Whatever life pains are thrown at you, the pain of not living true to yourself goes deeper.

    xxx Pam
    https://www.youtube.com/watch?v=dJFyz73MRcg
    I used to believe this, now I'm in the company of many tiggers. A tigger does not wonder why she is a tigger, she just is a tigger.

    thanks to krististeph: tigger = TG'er .. T-I-GG-er

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    Weirdest woman ever! docrobbysherry's Avatar
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    When I was in my, what am I what do I do next, stage I considered SRS. But, one of the things that helped me realize I am simply a CD was when I thot about living as a female. No way would I ever be able to do that.

    I think if u aren't ready to come out to everyone and live life as a female, u can stop thinking about transitioning. I have!
    U can't keep doing the same things over and over and expect to enjoy life to the max. When u try new things, even if they r out of your comfort zone, u may experience new excitement and growth that u never expected.

    Challenge yourself and pursue your passions! When your life clock runs out, you'll have few or NO REGRETS!

  16. #16
    Silver Member I Am Paula's Avatar
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    Teresa- Yes, I've heard that in UK they insist on a real life test, and I've heard that in Aus. they want it before even prescribing hormones. All I can say is barbaric. Why not a little blood letting, and an exorcism first?

    Almost all Drs. in the U.S. and Canada have abandoned Dr. H. Benjamin standards. Those that adhere to it are usually not well versed in trans care, and think they are going by the book. Hormones can be prescribed by a G.P. at any time, or by informed consent, or with the okay by a therapist. It is up to the individual doctor. My endocrinologist, who deals extensively with trans patients, asked me to see a therapist for one hour. I'm sure if I had been much younger he may have asked for more.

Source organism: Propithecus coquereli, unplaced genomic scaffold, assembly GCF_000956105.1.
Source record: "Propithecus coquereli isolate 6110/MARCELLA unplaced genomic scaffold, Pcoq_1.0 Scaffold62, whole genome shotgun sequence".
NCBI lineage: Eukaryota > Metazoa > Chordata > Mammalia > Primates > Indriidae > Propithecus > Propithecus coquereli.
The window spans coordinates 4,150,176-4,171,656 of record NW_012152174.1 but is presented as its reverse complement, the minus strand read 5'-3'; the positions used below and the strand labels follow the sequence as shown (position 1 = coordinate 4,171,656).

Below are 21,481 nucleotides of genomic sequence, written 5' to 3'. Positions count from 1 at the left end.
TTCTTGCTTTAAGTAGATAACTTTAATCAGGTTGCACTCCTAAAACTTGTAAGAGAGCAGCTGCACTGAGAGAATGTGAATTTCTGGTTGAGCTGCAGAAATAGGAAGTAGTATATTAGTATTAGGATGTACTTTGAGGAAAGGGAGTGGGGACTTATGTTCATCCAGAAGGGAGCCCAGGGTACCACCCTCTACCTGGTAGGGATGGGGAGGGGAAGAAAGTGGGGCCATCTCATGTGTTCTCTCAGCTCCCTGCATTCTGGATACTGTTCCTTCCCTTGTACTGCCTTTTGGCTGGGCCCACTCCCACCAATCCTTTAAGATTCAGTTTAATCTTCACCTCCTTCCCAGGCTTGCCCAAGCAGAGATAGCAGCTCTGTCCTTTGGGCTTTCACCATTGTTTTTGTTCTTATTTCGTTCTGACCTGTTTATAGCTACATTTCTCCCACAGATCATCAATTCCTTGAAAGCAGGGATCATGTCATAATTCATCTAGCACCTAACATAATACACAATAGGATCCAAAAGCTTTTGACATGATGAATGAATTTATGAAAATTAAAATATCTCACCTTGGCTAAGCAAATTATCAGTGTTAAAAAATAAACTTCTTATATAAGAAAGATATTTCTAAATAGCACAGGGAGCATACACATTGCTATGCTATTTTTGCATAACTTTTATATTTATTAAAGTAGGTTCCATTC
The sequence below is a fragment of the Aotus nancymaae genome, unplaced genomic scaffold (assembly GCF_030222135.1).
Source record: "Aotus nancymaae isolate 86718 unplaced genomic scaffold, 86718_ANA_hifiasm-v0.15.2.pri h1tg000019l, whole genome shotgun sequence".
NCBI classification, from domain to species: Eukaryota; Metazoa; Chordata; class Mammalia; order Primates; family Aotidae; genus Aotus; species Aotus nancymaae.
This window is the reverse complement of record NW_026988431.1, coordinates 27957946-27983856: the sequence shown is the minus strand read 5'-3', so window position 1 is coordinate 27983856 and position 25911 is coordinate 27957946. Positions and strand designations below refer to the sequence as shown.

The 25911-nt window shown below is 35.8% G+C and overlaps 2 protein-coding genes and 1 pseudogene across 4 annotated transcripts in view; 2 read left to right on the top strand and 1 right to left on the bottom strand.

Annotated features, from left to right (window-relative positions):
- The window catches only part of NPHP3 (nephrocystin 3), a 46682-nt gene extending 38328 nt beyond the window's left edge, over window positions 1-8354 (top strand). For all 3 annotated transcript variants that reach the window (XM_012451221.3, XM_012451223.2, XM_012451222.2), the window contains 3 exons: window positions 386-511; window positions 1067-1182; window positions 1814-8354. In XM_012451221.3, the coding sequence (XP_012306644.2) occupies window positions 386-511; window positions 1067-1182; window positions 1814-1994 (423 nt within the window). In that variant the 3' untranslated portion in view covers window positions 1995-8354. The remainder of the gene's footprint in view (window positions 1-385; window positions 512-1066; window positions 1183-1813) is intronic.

In Canada, real life test for SRS has been abondonned, once again, it is up to a therapist to determine who is ready. The Asian surgeons MAY ask for RLE, but once again, it is determined after looking at psych reports.

    Bottom line- The worlds Doctors are slowly coming to the realization that transgender treatment is not the voodoo they thought it was even ten years ago.

    Rustifer- Being obsessed by the feminizing effects of hormones is the LAST reason to take them. If you are that concerned with the external, you are probably a crossdresser.

  17. #17
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    Hello,

    You have already received a lot of good advice from those who have travelled/are travelling the path you are contemplating so I can only echo what they have said. For me the "gender therapist" was key because I was where you are now 3 years ago and it was through my therapist that I came to understand the bigger picture. As Zooey and others have said, don't get fixated on the superficial as now is the time to dig deep and determine who you are and where you need to be. Deciding to transition is not a step to take lightly and while some come out relatively unscathed, others not so much. You have to be comfortable with who you need to be . . . if it is just dressing as a woman on occasion and feeling good . . . then so be it. If it is about being a woman then you have to be comfortable in your own skin first.